a)            identify and interpret artifacts and primary and secondary source documents to understand events in history;

b)           determine cause and effect relationships;

c)            compare and contrast historical events;

d)           draw conclusions and make generalizations;

e)            make connections between past and present;

f)            sequence events in Virginia history;

g)            interpret ideas and events from different historical perspectives;

h)           evaluate and discuss issues orally and in writing;

 

 

VS 9.c and d

-The student will identify the social and political events in Virginia linked to desegregation and Massive Resistance and their relationship to national history.

 - The student will demonstrate knowledge of twentieth century Virginia by identifying the political, social, and/or economic contributions made by the following individuals:

·                     Maggie Walker

·                     Harry F. Byrd, Sr.,

·                     Arthur R. Ashe, Jr.

·                     L. Douglas Wilder

·                     Oliver W. Hill

·                     A. Linwood Holton, Jr.

 

 

VS.10 The student will demonstrate knowledge of government, geography, and economics by

a)            identifying the three branches of Virginia government and the function of each;

 

 

5th six weeks and ongoing

 

VS.10 The student will demonstrate knowledge of government, geography, and economics by

b)  describing the major products and industries of Virginia’s five geographic regions;

c)            explaining how advances in transportation, communications, and technology have contributed to Virginia’s prosperity and role in the global economy.

 

Review SOLS

 

Virginia: The Land and Its First Inhabitants

VS.2   The student will demonstrate knowledge of the geography and early inhabitants of Virginia by

a)            locating Virginia and its bordering states on maps of the United States;

b)           locating and describing Virginia’s Coastal Plain (Tidewater), Piedmont, Blue Ridge Mountains, Valley and Ridge, and Appalachian Plateau;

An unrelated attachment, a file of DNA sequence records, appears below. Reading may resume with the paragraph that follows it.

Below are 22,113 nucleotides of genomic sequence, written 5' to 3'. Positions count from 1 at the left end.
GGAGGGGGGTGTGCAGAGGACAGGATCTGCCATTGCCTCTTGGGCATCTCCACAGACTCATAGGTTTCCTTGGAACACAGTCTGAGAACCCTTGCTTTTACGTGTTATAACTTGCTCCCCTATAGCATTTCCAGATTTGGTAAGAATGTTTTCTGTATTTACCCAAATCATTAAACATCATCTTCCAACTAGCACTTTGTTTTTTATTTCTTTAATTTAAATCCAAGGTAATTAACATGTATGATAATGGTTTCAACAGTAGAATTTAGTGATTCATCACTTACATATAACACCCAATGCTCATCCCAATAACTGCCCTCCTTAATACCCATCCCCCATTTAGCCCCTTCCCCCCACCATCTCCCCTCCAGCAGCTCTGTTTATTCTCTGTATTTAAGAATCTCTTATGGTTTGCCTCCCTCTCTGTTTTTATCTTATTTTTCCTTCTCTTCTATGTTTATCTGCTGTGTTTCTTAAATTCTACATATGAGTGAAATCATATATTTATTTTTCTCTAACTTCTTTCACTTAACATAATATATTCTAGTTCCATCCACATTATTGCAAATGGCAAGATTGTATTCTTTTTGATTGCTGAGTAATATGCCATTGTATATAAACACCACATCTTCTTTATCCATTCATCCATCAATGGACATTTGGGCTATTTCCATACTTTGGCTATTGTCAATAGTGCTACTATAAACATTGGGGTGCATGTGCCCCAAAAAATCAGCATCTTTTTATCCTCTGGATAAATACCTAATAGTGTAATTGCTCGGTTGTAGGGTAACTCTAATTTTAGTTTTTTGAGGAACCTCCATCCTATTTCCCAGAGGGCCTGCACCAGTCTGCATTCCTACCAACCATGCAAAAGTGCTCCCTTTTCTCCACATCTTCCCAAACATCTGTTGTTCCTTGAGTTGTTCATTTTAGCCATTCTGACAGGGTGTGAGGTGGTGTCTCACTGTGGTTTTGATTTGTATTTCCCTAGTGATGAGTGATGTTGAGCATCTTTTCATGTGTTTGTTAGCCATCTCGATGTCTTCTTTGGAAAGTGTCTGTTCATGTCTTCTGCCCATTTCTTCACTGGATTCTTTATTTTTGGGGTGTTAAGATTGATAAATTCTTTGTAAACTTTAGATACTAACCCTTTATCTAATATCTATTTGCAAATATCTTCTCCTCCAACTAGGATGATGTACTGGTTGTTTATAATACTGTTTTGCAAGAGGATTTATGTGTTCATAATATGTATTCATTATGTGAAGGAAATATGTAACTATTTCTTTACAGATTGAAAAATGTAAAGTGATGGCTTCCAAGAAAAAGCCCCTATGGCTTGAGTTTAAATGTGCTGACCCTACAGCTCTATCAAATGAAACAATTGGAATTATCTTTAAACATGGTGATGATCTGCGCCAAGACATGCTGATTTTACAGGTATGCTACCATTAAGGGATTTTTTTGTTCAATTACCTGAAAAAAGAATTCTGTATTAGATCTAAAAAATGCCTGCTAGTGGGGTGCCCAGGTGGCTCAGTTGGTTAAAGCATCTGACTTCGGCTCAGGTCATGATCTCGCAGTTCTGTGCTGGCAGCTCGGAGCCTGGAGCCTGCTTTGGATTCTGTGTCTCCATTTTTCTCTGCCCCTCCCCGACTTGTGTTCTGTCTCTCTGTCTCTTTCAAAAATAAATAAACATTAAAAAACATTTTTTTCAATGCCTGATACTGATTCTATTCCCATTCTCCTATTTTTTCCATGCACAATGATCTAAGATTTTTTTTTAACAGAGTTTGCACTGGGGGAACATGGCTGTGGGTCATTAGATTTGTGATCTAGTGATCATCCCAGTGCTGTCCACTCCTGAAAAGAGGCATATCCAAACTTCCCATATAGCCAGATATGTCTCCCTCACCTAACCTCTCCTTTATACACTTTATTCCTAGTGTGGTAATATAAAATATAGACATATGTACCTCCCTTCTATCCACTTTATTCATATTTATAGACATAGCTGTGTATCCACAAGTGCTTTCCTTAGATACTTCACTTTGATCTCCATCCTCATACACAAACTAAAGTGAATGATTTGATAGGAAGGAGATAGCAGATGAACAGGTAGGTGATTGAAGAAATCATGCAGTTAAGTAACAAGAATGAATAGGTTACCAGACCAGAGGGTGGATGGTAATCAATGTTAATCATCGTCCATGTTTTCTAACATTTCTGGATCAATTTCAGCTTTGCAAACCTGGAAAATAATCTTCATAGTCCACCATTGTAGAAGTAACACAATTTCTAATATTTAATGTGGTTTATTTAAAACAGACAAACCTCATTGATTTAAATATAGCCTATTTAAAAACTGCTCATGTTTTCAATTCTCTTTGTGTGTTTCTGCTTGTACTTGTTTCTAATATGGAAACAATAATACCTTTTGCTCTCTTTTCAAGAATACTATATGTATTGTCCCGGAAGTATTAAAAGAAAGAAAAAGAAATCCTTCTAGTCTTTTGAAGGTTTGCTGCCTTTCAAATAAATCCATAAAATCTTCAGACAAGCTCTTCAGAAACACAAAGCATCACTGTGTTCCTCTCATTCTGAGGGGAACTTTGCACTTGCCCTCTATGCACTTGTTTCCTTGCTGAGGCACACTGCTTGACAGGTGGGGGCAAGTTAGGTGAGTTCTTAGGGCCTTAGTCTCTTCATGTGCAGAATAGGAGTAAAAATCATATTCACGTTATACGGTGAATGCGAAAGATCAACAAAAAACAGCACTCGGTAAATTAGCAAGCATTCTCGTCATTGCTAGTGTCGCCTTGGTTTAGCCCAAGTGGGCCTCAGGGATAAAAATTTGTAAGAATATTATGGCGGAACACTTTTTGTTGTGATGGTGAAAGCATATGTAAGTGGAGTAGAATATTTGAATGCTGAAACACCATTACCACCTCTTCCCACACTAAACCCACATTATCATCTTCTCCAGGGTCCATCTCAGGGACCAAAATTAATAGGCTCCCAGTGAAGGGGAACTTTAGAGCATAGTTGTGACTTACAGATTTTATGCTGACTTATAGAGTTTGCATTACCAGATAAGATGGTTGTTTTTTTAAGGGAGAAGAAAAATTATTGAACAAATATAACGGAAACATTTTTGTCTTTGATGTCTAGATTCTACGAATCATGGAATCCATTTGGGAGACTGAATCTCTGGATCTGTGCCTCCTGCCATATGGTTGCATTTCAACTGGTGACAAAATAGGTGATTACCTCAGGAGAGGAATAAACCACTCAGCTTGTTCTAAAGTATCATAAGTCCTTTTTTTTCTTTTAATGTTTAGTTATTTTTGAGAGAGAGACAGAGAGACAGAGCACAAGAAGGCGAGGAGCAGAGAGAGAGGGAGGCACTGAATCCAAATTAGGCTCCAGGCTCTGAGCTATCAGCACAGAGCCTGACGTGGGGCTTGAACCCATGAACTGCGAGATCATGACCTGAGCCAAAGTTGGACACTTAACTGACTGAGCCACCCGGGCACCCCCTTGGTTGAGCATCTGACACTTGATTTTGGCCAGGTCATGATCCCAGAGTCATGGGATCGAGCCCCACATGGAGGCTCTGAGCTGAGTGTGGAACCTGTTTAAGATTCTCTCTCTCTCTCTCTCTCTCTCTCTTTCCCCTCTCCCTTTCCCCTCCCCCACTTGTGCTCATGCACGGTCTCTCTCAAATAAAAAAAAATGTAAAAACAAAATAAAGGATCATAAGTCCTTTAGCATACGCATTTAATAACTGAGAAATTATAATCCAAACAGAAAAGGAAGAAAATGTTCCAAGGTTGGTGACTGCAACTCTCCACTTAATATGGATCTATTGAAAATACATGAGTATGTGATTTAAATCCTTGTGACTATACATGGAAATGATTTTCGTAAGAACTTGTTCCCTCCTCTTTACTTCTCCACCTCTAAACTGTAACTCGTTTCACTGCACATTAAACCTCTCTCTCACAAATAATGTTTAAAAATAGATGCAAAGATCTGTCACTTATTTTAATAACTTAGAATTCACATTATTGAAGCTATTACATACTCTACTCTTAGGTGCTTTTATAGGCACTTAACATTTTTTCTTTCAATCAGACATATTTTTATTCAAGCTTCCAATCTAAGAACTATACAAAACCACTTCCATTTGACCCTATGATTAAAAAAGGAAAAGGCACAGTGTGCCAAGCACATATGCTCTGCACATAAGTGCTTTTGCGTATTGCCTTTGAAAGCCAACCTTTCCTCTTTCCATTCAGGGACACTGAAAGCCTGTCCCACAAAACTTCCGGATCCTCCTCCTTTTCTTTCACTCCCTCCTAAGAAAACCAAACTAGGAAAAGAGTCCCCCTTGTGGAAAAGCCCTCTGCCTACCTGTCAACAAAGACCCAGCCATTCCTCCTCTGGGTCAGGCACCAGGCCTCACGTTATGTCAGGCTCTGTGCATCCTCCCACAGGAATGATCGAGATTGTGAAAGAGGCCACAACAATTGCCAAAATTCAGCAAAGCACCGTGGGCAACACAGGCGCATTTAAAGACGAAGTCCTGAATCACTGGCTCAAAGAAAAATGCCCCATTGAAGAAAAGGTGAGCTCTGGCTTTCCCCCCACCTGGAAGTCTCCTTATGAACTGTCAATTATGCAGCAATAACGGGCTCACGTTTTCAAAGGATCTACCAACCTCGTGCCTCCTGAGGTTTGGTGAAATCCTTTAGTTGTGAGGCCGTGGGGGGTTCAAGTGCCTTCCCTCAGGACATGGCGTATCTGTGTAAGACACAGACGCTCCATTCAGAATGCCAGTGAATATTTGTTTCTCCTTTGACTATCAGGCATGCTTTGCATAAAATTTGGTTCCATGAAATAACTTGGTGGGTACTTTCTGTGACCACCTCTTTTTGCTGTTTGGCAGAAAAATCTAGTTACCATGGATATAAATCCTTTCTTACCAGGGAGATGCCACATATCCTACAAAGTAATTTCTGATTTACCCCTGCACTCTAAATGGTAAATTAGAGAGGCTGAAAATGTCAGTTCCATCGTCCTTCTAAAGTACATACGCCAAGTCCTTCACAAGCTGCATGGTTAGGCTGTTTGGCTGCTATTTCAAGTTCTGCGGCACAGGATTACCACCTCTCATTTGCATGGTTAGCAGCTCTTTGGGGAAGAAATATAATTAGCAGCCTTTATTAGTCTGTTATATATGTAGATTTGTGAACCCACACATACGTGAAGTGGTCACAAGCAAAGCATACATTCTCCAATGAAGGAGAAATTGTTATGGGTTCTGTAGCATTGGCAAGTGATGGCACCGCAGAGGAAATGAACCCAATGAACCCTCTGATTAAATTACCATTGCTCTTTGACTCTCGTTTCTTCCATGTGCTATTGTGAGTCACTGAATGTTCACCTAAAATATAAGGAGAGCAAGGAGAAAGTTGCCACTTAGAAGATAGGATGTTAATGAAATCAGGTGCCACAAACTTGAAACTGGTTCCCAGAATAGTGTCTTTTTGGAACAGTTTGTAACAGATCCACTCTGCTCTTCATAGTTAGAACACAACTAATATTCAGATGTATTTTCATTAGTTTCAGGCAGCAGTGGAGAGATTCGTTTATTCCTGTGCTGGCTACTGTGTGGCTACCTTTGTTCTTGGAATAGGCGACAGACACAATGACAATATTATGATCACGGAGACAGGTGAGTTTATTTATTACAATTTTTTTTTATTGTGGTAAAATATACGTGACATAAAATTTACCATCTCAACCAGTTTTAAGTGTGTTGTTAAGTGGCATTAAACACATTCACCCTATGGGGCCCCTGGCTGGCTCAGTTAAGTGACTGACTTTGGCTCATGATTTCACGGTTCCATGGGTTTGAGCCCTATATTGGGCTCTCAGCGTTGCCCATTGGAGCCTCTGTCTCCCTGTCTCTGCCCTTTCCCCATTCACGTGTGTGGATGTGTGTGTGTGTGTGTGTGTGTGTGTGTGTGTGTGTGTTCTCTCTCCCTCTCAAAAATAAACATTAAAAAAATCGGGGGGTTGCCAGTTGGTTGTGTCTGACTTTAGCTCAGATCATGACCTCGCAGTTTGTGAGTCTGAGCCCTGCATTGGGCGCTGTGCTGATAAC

c)            locating and identifying water features important to the early history of Virginia (Atlantic Ocean, Chesapeake Bay, James River, York River, Potomac River, and Rappahannock River);

d)           locating three American Indian (First American) language groups (the Algonquian, the Siouan, and the Iroquoian) on a map of Virginia;

e)            describing how American Indians (First Americans) adapted to the climate and their environment to secure food, clothing, and shelter.

Colonization and Conflict: 1607 through the American Revolution

VS.3   The student will demonstrate knowledge of the first permanent English settlement in America by

a)            explaining the reasons for English colonization;

b)           describing how geography influenced the decision to settle at Jamestown;

c)            identifying the importance of the charters of the Virginia Company of London in establishing the Jamestown settlement;

d)           identifying the importance of the Virginia Assembly(1619) as the first representative legislative body in English America;

e)            identifying the importance of the arrival of Africans and women to the Jamestown settlement;

f)            describing the hardships faced by settlers at Jamestown and the changes that took place to ensure survival;

g)            describing the interactions between the English settlers and the Powhatan people, including the contributions of the Powhatans to the survival of the settlers.